My go-to education for Moms would be the Improving Latch by Improving Positioning videos by Jessica Barton, available on YouTube. Her series of videos demonstrates how making babies comfortable in their positions will get the most effective and accurate latch needed for successful feeding.

If you are interested in helping a Mom and Baby successfully breastfeed, try these simple tips:

  1. Make Moms feel at ease and offer up assistance if needed.
  2. Empower Moms to feed, regardless of location.
  3. Offer encouraging words of support.
  4. Post “Breastfeeding Welcome” signs, so that everyone knows breastfeeding is welcome in your facilities.
  5. Support your local Breastfeeding Task Force, Groups, Clubs or Organizations.

Thank you!


Dana Posley is a Certified Lactation Counselor (CLC) and Breastfeeding Peer Counselor (PC) working with the wonderful mothers in the City of Chicago. She is the proud wife of 15 years to Rev. Gregory Posley, Sr. and mother to four beautiful children, all breastfed between 2 ½ years and 3 years-1 week! She is also past Chairperson for the Chicago Region Breastfeeding Task Force, in 2013 and 2014.


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Please comment below, or tweet your thoughts with the hashtag #BlkBFing.



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On Infant Feeding: Research, Support and Community

For Black History Month, HealthConnect One is partnering with Reaching Our Sisters Everywhere (ROSE), MomsRising, and National Association of Professional and Peer Lactation Supporters of Color (NAPPLSC) to celebrate the work of people, organizations and institutions who make a positive impact on breastfeeding in African-American communities.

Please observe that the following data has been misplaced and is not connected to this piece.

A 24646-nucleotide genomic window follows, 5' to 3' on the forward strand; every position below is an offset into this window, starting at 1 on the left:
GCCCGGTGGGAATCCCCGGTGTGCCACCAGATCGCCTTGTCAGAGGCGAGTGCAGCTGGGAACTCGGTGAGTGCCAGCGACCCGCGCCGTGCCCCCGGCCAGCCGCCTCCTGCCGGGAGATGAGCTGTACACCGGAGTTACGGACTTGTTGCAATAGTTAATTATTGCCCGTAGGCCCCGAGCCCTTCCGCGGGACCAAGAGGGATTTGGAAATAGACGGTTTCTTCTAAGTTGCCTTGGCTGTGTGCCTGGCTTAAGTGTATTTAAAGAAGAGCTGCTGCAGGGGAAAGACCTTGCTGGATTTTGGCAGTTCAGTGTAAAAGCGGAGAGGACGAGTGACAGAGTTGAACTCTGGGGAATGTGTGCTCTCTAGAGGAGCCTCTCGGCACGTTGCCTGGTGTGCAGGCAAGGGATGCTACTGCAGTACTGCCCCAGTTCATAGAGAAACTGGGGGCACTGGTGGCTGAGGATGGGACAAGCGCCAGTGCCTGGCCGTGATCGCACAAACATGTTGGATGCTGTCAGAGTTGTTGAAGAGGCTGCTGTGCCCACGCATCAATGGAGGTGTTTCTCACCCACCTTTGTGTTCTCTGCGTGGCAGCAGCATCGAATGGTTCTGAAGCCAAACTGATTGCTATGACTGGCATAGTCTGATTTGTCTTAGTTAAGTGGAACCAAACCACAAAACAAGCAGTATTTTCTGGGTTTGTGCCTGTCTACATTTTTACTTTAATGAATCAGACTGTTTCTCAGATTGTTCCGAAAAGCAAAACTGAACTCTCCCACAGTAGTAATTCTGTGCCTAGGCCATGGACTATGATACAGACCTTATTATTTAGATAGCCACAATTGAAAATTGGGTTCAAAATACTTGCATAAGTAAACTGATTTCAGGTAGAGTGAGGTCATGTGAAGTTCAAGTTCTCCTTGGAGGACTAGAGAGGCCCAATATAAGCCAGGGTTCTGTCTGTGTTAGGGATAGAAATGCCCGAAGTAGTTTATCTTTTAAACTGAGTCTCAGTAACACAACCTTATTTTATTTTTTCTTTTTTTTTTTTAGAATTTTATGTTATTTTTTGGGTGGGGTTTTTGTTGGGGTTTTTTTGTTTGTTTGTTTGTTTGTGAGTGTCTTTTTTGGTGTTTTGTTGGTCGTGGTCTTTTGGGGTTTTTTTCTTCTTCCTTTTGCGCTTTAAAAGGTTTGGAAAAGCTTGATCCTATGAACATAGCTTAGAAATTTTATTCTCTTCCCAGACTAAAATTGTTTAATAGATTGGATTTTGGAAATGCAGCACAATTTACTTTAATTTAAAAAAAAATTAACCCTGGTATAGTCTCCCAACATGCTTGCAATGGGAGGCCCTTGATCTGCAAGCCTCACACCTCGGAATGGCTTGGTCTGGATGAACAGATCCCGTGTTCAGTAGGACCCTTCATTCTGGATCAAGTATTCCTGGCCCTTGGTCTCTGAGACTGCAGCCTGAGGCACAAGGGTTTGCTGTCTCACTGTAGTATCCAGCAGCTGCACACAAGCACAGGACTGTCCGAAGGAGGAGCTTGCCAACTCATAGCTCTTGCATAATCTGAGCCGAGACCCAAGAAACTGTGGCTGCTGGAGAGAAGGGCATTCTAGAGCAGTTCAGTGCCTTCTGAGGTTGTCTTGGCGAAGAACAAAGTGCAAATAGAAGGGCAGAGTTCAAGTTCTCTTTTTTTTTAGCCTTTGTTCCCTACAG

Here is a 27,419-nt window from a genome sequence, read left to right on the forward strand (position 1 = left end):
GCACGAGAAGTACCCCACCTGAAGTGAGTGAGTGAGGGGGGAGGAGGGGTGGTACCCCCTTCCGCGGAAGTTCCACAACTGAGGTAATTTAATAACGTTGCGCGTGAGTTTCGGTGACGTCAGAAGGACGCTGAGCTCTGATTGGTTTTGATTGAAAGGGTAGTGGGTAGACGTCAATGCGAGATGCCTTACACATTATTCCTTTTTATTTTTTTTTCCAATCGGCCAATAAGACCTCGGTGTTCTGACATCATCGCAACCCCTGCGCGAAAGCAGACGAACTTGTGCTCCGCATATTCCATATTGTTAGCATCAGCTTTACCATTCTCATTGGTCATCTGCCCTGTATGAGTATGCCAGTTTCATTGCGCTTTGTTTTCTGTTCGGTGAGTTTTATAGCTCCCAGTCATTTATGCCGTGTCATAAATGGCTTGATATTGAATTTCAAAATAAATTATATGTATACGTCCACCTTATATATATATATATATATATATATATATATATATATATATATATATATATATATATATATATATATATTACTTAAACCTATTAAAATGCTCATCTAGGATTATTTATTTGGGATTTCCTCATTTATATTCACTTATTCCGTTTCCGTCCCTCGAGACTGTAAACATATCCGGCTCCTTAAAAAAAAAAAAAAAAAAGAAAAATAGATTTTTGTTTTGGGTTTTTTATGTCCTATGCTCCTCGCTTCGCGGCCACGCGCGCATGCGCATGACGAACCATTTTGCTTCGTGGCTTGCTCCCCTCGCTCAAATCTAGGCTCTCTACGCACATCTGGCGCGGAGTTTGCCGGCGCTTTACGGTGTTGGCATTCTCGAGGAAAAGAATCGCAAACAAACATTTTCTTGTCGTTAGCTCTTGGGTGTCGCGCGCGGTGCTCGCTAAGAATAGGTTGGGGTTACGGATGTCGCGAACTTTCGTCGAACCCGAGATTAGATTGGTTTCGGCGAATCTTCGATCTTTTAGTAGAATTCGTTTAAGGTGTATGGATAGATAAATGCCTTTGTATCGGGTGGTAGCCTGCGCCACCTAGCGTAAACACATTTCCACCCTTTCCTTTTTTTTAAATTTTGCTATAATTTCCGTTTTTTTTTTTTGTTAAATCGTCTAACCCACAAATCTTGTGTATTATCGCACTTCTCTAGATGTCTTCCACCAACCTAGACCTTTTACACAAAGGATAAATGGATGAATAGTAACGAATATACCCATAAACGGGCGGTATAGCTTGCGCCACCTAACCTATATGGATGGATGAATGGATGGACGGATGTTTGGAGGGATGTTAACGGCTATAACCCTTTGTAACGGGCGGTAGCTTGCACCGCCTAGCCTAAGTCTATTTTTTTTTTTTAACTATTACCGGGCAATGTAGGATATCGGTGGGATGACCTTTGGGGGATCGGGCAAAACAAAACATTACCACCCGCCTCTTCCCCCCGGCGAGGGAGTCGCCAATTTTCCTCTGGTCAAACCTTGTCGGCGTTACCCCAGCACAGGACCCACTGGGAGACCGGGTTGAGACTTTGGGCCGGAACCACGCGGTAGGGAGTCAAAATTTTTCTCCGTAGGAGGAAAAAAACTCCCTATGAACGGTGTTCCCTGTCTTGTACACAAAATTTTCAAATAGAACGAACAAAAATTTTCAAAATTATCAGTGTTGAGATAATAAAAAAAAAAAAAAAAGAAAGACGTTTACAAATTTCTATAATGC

This is the third guest post in our Black History Month blog series.

by Ifeyinwa V. Asiodu, PhD, RN, IBCLC
Postdoctoral Research Associate, UIC College of Nursing
Board Member, California Breastfeeding Coalition

Can you talk about your commitment to breastfeeding support, and how you began?

My interest and commitment to infant feeding support developed out of my clinical, graduate, and personal experiences.  As a public health nurse working with pregnant and parenting African American women and their families, I observed infant feeding disparities within our client population.  At intake, the majority of our clients would state an intention to exclusively breastfeed; however many clients encountered challenges (e.g. lack of support and limited resources) and were unable to successfully initiate or maintain breastfeeding for a significant amount of time.  Subsequently, I often dealt with the emotional ramifications of unsuccessful breastfeeding as clients would blame themselves or their bodies.  I became an IBCLC in an effort to better support my clients, their families, and the community.

What is an area of breastfeeding support that is being overlooked and what should be done about it?

One area currently being overlooked is the amount of funding allocated to infant feeding research.  In a perfect world, this area of research would be funded at the same level as other important public health initiatives.  There are a number of excellent researchers and graduate students working in this area right now.  Additional funding and support would assist in the development and implementation of evidence-based programs and systemic changes.

What is an area of breastfeeding support you find encouraging or powerful?

The mobilization of women, families and communities is very encouraging.  There are a number of community based organizations and coalitions throughout the country doing such wonderful work — e.g. A More Excellent Way, West Oakland Health Council, Soul Food for Your Baby, Black Breastfeeding 360, Reaching Our Sisters Everywhere (ROSE), Black Mothers’ Breastfeeding Association, African American Breastfeeding Network, HealthConnect One, and Uzazi Village, to name a few.